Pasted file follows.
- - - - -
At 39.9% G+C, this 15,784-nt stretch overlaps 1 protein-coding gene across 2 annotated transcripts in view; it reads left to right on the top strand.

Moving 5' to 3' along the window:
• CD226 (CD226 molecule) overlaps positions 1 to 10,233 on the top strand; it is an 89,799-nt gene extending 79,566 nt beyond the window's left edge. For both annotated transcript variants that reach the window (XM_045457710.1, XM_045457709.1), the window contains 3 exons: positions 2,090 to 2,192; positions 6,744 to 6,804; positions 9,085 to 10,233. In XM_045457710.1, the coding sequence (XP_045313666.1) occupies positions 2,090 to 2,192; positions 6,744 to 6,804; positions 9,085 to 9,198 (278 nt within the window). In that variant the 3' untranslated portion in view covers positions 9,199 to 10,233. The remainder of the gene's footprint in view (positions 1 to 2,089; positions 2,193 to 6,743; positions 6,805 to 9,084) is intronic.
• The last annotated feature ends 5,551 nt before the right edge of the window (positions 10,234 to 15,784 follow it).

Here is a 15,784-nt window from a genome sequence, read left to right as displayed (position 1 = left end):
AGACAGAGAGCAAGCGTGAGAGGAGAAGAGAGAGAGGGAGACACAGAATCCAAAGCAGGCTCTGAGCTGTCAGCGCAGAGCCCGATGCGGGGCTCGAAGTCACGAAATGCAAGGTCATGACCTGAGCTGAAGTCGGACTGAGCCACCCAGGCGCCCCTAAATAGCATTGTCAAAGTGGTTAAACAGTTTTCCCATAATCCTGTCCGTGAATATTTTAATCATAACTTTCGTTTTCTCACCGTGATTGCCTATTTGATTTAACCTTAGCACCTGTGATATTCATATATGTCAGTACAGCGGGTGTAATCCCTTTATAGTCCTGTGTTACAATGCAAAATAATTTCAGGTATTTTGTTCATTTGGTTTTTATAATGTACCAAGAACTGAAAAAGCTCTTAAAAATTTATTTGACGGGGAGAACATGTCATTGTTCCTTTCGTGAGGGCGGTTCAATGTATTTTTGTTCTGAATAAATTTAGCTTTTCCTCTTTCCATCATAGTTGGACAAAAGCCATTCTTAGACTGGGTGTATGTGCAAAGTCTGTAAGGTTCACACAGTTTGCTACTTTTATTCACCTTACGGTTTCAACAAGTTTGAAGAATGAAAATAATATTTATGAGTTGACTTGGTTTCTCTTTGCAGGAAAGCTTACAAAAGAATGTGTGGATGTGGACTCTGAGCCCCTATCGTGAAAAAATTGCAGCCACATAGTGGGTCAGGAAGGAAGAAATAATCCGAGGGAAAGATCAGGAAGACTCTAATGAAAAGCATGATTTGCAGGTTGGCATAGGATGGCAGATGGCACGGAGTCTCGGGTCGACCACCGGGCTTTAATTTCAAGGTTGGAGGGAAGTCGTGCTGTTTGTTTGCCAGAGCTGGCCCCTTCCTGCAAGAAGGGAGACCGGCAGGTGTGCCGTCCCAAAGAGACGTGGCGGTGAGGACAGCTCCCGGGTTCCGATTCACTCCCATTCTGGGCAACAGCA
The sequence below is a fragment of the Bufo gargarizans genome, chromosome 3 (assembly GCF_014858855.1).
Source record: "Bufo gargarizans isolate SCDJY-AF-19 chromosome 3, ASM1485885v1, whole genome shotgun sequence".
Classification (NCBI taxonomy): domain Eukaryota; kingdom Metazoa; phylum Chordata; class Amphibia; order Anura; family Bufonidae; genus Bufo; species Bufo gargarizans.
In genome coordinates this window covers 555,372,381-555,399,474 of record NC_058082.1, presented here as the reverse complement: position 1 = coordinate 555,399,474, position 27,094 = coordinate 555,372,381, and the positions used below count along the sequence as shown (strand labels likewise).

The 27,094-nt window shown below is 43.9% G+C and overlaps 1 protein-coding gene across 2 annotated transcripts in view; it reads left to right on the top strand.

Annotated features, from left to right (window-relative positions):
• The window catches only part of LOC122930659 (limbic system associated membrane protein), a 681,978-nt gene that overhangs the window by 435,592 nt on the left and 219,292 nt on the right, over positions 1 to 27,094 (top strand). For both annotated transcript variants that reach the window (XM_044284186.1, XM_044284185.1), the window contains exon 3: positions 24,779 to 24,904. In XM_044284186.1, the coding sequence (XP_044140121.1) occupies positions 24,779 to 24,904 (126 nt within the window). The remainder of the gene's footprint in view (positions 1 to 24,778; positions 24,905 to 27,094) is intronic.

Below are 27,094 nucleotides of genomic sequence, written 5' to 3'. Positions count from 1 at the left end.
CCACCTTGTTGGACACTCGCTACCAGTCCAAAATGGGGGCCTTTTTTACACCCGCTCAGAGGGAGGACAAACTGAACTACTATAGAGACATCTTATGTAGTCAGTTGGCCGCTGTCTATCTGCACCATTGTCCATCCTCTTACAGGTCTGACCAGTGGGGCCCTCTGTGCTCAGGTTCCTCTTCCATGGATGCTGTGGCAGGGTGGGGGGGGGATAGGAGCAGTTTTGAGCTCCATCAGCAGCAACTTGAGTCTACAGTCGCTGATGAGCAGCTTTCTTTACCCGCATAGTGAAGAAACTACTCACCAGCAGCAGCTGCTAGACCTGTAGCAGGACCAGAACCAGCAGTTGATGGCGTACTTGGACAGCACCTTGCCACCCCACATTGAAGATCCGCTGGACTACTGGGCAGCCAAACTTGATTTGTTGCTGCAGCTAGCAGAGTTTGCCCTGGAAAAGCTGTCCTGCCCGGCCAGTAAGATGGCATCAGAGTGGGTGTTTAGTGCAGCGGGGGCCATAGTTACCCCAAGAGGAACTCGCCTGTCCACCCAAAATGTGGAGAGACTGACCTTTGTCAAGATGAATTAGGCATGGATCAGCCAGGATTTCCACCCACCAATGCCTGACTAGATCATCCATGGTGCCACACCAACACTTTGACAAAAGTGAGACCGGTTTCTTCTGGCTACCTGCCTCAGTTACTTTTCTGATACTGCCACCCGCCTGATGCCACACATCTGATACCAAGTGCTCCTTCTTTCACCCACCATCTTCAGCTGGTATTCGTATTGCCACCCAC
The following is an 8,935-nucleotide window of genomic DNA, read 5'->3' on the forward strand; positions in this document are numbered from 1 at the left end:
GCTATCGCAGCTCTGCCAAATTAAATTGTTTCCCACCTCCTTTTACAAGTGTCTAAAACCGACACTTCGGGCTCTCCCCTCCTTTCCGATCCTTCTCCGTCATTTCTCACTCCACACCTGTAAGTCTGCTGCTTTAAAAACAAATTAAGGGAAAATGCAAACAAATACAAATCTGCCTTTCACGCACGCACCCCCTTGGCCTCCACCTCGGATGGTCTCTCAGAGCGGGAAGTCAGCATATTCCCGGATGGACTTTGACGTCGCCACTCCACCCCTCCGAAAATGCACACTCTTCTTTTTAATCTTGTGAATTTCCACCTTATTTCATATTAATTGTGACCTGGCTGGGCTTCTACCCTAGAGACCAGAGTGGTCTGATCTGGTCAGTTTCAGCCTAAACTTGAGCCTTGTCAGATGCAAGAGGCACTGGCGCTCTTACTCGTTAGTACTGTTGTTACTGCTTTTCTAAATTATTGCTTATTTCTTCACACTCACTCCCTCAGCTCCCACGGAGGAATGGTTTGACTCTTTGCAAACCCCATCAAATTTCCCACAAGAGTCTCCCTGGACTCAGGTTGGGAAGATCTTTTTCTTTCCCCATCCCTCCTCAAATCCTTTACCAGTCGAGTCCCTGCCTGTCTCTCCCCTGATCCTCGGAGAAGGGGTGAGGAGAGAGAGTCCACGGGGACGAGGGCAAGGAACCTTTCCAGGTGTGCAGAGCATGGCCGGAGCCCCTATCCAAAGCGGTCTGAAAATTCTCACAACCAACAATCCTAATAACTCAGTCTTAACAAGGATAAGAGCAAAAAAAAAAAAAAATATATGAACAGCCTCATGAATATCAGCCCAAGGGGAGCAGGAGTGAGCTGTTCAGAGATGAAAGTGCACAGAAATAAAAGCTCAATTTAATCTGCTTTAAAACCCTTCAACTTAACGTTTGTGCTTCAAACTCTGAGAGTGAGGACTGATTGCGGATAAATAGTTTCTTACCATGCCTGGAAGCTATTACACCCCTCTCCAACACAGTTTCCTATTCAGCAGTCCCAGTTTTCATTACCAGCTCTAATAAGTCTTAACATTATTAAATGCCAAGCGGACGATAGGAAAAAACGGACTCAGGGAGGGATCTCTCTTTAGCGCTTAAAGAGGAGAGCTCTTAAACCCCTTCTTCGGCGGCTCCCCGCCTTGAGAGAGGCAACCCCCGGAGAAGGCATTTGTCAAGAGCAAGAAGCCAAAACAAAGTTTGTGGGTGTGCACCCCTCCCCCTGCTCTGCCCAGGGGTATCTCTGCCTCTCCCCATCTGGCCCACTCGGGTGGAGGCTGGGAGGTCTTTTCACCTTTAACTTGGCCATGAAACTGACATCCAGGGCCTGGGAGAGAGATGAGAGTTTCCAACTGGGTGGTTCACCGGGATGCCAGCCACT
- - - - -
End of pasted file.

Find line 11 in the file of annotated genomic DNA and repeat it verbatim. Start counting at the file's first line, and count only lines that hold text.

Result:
The 27,094-nt window shown below is 43.9% G+C and overlaps 1 protein-coding gene across 2 annotated transcripts in view; it reads left to right on the top strand.